Reference Criteria for Consulting Services
for Infrastructure Projects

Appendix 2: Check List for Designing to Counteract Earthquakes, Hurricanes and Torrential Rains

Executive Summary | Introduction | Part 1: Guidelines for Owners | Part II: Guidelines for Maintenance | Part III: Notes for the Consulting Engineer | Appendix I | Appendix II

Check lists are invaluable in the design process. All the items may not be relevant for any particular project, but excluding items from a comprehensive list is always easier than adding relevant items to a short list.

Check List Items Taken into account Not taken into account
1 Seismic, Hurricane and Rain Hazards    
  1. History
  • Earthquake
  • Hurricane
  • Torrential Rain
b) Geology    
c) Tectonics    
d) Design characteristics    
  • Earthquake design characteristics
  • Hurricane design Characteristics
  • Design characteristics for torrential rains
2 Site Conditions    
a) Soils    
  • Liquefaction
  • Seismic characteristics
b) Topography    
  • Land slide
  • Building on slopes
  • Topographic effect on wind speeds
  • Ridges
  • Valleys
  • Flood prone areas
  • Torrential rains
  • Storm surge
  • Tsunami
c) Other factors    
  • Corrosive environments
  • Coastal areas
  • Industrial and other pollutants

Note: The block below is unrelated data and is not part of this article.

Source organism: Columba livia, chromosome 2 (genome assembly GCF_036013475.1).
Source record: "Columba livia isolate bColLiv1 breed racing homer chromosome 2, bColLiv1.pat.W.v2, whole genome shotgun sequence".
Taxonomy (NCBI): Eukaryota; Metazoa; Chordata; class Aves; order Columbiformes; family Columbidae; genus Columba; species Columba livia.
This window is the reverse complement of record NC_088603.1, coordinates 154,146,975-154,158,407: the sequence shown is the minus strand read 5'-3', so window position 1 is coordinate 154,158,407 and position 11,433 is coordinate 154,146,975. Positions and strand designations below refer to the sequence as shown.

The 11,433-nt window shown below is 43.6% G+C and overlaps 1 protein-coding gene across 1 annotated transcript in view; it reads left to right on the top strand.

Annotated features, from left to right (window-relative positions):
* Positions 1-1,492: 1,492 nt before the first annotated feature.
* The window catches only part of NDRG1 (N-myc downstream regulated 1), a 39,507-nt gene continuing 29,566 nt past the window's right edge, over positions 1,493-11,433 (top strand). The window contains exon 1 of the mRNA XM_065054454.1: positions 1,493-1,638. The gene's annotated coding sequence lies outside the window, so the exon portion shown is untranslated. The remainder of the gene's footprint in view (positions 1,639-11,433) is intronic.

3 The Client’s Brief    
a) Function    
b) Cost    
c) Reliability    
  • Serviceability for different components of the facility
  • Safety for different components of the facility
4 Design Philosophy    
a) Performance in moderate and frequent hazardous events    
  • Protection of property
  • Cost of repairs should be minor
b) Performance in strong, rare, hazardous events    
  • Saving lives
  • Repairable damage (very critical facilities in earthquake events)
  • Protection of all property in hurricanes and torrential rains
c) Critical areas or components of the facilities    
d) Post-yield behaviour of structural elements    
  • Ductility
  • Energy absorption
  • Deformations
e) Building Envelope for Hurricanes    
  • Windows, external doors and roof cladding
5 Choice of Form or Configuration    
a) Failure modes    
  • Redundancy
  • Accidental strength
  • Column capacities (and those of other vertical load-carrying elements)
  • Designing for failure
  • Avoid failure in vertical, shear and compression elements
  • Avoid brittle failure
  • Avoid buckling failure
  • For hurricane forces design for repeated loads without degradation
b) Geometric Issues    
  • Simplicity and symmetry
  • Long buildings to be structurally broken
  • Elevation shape
  • Sudden steps and setbacks to be avoided
  • Distribution of structural strength
  • Openings in principal members to be avoided
  • Continuity
  • Columns and walls from roof to foundation (without offsets)
  • Beams free of offsets
  • Coaxial columns and beams
  • Similar widths for columns and beams
  • Monolithic construction
  • Stiffness and slenderness (h>4b)
  • Stiffness vs flexibility
  • Maintaining the functioning of equipment
  • Protecting structure, cladding, partitions, services
  • Resonance
  • Diagrams of favourable and unfavourable shapes
  • Square
  • Round and regular polygons
  • Rectangular
  • T and U shaped buildings
  • Aspect ratios
  • Deep re-entrant angles
  • Ideal to establish structural breaks (Create rectangular plan forms)
  • H and Y shaped buildings
  • Aspect ratios
  • Deep re-entrant angles
  • Ideal to establish structural breaks (create rectangular plan forms)
  • External access stairs
  • False symmetry – regular perimeter masking irregular positioning of internal elements